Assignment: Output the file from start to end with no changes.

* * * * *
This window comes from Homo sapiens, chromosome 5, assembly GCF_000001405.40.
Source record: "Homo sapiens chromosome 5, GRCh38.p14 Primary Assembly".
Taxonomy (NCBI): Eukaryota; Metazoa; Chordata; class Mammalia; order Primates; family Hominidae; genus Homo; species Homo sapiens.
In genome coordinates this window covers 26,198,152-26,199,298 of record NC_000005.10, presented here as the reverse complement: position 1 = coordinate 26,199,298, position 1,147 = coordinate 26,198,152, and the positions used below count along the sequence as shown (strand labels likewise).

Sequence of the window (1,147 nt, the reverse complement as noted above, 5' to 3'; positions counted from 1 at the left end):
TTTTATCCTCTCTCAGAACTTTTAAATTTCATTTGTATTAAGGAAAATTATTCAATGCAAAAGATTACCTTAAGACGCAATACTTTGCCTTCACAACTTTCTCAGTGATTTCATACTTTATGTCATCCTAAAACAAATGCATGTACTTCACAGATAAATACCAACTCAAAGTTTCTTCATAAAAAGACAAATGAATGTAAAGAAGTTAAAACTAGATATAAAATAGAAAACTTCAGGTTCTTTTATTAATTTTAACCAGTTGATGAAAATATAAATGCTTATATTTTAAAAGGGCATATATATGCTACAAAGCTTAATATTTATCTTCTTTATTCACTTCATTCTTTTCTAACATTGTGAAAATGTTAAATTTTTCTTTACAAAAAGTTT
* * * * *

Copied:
This window comes from Homo sapiens, chromosome 5, assembly GCF_000001405.40.
Source record: "Homo sapiens chromosome 5, GRCh38.p14 Primary Assembly".
Taxonomy (NCBI): Eukaryota; Metazoa; Chordata; class Mammalia; order Primates; family Hominidae; genus Homo; species Homo sapiens.
In genome coordinates this window covers 26,198,152-26,199,298 of record NC_000005.10, presented here as the reverse complement: position 1 = coordinate 26,199,298, position 1,147 = coordinate 26,198,152, and the positions used below count along the sequence as shown (strand labels likewise).

Sequence of the window (1,147 nt, the reverse complement as noted above, 5' to 3'; positions counted from 1 at the left end):
TTTTATCCTCTCTCAGAACTTTTAAATTTCATTTGTATTAAGGAAAATTATTCAATGCAAAAGATTACCTTAAGACGCAATACTTTGCCTTCACAACTTTCTCAGTGATTTCATACTTTATGTCATCCTAAAACAAATGCATGTACTTCACAGATAAATACCAACTCAAAGTTTCTTCATAAAAAGACAAATGAATGTAAAGAAGTTAAAACTAGATATAAAATAGAAAACTTCAGGTTCTTTTATTAATTTTAACCAGTTGATGAAAATATAAATGCTTATATTTTAAAAGGGCATATATATGCTACAAAGCTTAATATTTATCTTCTTTATTCACTTCATTCTTTTCTAACATTGTGAAAATGTTAAATTTTTCTTTACAAAAAGTTT